Yamaha OX99-11 pre-dates other F1-inspired road cars but never really worked
Prior recounts an obsession with Yamaha’s OX99-11 and its modern equivalent; is amazed at the V8’s longevity
The first car I thought of when I saw the new Mazda Iconic SP concept was, well, itself, obviously.
But the next one, almost immediately, was the Yamaha OX99-11, another sports car from Japan that was studio-photographed in red and featured the dreamiest kinds of curves.
It had a 3.5-litre V12 engine, which Yamaha supplied to Jordan for its 1992 Formula 1 race car, and a carbonfibre monocoque to go around it, with a central driving position and space for a passenger to sit behind.
It was F1 technology for the road a few years before the Ferrari F50 and way before the Mercedes-AMG One (see our 13 May 1992 issue if you want more details).
Alas, though, they couldn’t get it to work. Shame. I’d never wanted a car more. Three prototypes apparently exist(ed).
Motorcycle manufacturer and automotive-engine maker of some repute Yamaha has dabbled with the idea of making cars a few times since. It showed some concepts based around Gordon Murray’s iStream production process in the 2010s.
The Sports Ride concept (seen at the 2015 Tokyo show) looked particularly cool. But later they decided, again, that they couldn’t pull it off, because while cars “had great appeal for us as enthusiasts, the marketplace is particularly difficult”, as the firm’s bosses told us in 2019.
Still, Yamaha is back in our world, of a fashion, with the Tricera concept. And, as you can see, it’s not a racing machine for the road this time. The trike is said to be about “exciting urban mobility: when one’s body and mind and the machine become an organic whole”.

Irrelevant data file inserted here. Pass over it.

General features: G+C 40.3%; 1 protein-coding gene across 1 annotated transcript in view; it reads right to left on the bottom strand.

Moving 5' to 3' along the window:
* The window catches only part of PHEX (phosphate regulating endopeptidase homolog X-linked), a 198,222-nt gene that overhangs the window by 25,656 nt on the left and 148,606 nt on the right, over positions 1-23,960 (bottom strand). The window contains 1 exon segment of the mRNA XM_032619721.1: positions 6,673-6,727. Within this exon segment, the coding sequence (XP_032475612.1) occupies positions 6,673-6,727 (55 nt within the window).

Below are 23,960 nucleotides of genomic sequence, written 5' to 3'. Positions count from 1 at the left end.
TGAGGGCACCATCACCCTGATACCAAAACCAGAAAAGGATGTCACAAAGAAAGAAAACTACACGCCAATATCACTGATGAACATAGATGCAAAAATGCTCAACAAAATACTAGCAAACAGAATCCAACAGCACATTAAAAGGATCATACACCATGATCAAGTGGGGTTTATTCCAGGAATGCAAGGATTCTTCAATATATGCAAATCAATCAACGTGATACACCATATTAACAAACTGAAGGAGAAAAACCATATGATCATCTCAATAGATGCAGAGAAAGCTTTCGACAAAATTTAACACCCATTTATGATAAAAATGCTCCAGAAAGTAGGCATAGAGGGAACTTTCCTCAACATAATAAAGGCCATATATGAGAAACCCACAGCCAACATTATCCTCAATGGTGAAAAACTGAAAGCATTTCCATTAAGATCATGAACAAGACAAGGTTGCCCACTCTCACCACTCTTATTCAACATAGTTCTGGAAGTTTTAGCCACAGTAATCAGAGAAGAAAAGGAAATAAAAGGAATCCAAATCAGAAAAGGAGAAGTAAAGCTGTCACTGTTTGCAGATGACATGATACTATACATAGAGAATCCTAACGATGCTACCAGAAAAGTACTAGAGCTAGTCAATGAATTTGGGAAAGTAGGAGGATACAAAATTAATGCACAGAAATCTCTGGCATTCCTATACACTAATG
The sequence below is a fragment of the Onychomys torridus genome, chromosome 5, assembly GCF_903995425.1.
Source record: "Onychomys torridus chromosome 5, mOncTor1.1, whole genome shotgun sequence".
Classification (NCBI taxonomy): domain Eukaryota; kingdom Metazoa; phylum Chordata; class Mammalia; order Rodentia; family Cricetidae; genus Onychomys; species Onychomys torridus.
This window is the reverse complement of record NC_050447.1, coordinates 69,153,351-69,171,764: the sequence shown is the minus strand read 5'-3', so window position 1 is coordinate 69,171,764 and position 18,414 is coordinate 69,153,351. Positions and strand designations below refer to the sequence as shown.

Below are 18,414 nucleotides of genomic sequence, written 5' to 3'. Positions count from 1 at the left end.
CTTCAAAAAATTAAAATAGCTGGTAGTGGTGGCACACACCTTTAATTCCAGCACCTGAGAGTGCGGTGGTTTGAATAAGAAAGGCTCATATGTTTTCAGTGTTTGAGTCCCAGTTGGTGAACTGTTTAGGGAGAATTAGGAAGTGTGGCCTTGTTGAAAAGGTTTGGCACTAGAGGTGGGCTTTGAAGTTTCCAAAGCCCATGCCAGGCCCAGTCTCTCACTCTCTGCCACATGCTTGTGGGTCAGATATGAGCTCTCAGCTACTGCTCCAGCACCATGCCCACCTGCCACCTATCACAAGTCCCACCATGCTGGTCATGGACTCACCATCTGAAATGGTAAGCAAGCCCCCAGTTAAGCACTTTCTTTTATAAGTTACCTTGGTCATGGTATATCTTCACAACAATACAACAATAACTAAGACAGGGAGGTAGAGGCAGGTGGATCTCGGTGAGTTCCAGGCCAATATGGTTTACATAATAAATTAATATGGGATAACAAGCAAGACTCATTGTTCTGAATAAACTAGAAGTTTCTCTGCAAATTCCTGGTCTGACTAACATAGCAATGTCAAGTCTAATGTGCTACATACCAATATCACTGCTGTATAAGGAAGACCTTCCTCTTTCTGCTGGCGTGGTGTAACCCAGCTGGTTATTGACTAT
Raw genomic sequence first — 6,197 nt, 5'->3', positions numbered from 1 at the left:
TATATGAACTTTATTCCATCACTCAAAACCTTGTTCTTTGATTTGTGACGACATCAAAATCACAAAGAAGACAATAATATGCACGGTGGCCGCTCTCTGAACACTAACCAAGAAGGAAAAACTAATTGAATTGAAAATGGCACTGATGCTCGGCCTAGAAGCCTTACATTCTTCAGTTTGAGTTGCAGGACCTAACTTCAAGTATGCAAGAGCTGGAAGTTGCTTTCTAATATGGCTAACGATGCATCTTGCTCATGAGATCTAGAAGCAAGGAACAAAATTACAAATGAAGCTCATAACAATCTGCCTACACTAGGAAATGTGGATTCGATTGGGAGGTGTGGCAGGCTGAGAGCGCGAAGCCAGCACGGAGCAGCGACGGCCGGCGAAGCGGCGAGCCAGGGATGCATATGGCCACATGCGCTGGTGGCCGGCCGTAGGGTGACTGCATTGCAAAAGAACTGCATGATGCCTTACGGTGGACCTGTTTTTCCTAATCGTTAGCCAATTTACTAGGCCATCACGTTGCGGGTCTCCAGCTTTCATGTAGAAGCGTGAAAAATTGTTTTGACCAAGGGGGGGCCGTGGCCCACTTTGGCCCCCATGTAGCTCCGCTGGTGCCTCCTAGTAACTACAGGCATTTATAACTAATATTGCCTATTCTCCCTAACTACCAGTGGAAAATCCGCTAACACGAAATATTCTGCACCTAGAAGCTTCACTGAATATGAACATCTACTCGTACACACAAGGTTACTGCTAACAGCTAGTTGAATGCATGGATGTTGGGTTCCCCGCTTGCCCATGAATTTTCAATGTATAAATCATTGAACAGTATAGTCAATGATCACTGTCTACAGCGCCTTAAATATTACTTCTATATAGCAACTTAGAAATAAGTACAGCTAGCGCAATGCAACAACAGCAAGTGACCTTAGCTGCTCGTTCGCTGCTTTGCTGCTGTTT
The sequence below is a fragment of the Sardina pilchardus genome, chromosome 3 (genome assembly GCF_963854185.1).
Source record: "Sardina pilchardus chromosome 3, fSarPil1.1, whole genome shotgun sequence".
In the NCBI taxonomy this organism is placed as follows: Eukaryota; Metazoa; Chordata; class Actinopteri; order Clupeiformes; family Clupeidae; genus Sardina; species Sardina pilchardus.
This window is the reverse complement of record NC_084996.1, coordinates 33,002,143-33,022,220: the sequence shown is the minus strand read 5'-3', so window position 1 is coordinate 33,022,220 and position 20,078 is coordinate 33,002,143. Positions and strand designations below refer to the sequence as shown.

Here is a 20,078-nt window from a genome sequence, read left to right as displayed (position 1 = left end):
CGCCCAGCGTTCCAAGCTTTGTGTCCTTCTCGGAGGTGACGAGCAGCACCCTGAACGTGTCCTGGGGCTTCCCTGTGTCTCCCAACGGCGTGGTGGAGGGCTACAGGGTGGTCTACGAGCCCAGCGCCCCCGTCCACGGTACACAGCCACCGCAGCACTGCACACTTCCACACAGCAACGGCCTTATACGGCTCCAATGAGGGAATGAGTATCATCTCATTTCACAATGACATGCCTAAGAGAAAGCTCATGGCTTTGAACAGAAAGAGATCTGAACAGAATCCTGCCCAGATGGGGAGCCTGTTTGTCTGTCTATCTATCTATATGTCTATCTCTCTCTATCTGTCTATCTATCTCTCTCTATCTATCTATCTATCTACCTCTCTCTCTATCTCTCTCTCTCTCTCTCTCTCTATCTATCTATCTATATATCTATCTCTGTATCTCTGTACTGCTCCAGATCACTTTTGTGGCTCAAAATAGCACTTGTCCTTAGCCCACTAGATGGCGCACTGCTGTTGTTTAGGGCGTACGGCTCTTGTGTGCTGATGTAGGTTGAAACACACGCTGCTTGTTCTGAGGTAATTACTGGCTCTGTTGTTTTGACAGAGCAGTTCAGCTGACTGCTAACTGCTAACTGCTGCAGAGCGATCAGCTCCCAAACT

Okay, whatever. There are some interesting things about it, though. For one, it’s electric, and while I don’t know any more details than that (possibly because there aren’t any), one of the drawbacks to electric motorcycles is that the batteries are small, so the ranges are short and/or it’s hard to charge them quickly.
A trike can carry a larger battery, which would overcome some of those hurdles. Mounted low, it might also counter another of a trike’s potential issues: instability.
But there’s more. The Tricera has a rear wheel that steers, as well as the fronts. At low speeds, it can countersteer for a better turning circle. At higher speeds, it steers in line for more stability; its driver/rider can even disable or manually control it.
With the right kind of electronic controls, it could be an interesting machine. Or at least an interesting technology testbed.
I expect to see it in production about as much as I expect to see an Iconic SP. Which is to say I don’t expect it very much. But I expect it more than I ever did to see an OX99-11.
A refreshing radio advert with twin-turbo V8s
A radio advert piqued my interest yesterday. I hadn’t heard it before, so if it’s an old one, apologies. I don’t listen to the radio often, but I wanted some 1980s hits (the best musical decade since the 1790s and I won’t hear different).
Anyway, it was for a lottery, based on where you live, I think, with big cash prizes so you could spend happily on this or that or the other or, and here’s where my ears pricked up, “even that twin-turbo V8!”.
Wow. Obviously I think it’s terrific that people still aspire to own twin-turbo V8s. And it neatly encapsulated the idea of a luxurious or fast car without specifying a brand or type (could be a 4×4, could be a supercar).
But given that the idea of enjoying a car gets such a hard time, I hadn’t realised “twin-turbo V8” would be perceived as both widely understood and widely desirable. Maybe I’ll enter. Although I’d want to spend my winnings on a particular 3.5-litre V12.